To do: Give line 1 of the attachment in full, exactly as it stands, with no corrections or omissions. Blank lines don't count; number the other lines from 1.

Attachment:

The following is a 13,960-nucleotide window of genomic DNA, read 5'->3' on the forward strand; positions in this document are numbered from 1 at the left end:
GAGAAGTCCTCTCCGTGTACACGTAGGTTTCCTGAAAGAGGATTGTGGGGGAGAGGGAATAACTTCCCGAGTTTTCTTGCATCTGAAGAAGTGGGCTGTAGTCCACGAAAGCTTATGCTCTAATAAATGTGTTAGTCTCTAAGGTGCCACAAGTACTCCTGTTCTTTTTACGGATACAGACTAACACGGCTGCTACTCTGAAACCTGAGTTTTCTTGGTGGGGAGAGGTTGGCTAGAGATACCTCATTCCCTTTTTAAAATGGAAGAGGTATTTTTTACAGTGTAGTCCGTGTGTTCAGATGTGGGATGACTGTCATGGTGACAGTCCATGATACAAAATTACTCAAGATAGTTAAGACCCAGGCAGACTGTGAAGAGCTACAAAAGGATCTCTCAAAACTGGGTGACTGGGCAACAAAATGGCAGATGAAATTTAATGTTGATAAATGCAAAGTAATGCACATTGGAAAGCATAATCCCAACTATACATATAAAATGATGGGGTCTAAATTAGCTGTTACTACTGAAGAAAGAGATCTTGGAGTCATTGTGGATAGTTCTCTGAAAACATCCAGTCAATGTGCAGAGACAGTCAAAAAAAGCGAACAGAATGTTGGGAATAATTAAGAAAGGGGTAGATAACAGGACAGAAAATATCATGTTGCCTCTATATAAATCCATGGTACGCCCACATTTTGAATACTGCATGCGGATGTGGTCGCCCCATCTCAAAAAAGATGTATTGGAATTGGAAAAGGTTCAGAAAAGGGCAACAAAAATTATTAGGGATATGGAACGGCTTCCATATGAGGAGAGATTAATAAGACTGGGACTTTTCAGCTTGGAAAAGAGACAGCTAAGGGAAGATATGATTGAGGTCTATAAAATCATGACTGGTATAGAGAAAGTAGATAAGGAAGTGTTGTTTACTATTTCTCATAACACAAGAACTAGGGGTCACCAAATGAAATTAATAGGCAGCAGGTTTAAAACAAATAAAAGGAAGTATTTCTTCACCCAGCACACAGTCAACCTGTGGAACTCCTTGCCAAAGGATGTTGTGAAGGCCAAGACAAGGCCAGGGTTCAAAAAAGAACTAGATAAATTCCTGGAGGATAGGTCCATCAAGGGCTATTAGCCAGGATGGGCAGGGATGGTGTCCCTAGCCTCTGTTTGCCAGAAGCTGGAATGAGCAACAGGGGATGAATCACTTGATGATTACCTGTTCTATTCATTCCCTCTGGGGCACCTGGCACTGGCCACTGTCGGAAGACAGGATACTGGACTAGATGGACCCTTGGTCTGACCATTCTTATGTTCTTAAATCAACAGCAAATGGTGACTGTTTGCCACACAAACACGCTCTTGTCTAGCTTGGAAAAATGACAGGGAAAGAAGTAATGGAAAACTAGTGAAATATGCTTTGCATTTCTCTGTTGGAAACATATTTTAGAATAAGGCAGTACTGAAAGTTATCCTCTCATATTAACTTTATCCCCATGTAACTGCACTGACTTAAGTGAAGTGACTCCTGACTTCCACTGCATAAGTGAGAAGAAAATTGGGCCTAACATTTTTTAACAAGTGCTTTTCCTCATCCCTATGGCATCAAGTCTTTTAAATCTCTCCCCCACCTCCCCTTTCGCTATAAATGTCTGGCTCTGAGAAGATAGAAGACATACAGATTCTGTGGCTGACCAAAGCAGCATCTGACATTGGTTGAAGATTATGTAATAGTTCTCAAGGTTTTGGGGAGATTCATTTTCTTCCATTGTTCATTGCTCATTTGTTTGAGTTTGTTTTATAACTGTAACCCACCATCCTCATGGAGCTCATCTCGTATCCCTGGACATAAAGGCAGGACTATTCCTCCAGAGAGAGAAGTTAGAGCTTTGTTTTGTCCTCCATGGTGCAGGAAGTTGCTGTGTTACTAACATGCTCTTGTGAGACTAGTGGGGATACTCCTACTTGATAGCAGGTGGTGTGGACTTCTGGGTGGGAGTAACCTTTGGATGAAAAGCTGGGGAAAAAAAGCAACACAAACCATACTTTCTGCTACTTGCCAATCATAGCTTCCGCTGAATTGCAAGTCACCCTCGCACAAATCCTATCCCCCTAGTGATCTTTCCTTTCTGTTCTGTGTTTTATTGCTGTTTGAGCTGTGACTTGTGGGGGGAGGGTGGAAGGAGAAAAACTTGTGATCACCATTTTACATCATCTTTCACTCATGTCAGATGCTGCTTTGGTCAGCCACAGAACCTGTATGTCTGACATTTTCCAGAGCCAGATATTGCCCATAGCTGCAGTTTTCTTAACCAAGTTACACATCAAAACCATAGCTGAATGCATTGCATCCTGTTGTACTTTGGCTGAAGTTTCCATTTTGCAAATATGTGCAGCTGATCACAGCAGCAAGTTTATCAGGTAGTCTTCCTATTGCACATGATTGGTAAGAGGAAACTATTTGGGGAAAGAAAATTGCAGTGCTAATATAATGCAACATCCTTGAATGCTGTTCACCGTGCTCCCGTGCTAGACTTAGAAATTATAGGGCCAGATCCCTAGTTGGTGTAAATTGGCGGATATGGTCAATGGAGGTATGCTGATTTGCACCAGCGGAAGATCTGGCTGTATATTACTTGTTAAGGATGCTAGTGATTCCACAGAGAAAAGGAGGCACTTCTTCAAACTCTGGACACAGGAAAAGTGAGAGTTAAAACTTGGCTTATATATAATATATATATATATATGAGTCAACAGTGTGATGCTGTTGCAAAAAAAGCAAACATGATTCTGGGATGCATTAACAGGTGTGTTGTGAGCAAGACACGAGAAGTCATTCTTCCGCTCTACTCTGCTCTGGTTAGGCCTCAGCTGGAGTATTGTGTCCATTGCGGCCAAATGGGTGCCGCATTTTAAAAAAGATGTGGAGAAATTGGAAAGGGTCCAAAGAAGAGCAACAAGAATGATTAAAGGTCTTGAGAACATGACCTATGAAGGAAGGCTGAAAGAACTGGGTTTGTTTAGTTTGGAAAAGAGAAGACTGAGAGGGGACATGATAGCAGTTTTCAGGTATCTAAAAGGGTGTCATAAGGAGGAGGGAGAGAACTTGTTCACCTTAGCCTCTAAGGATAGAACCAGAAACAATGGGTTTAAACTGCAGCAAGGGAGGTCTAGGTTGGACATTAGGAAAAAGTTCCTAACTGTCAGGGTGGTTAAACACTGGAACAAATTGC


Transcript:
The following is a 13,960-nucleotide window of genomic DNA, read 5'->3' on the forward strand; positions in this document are numbered from 1 at the left end: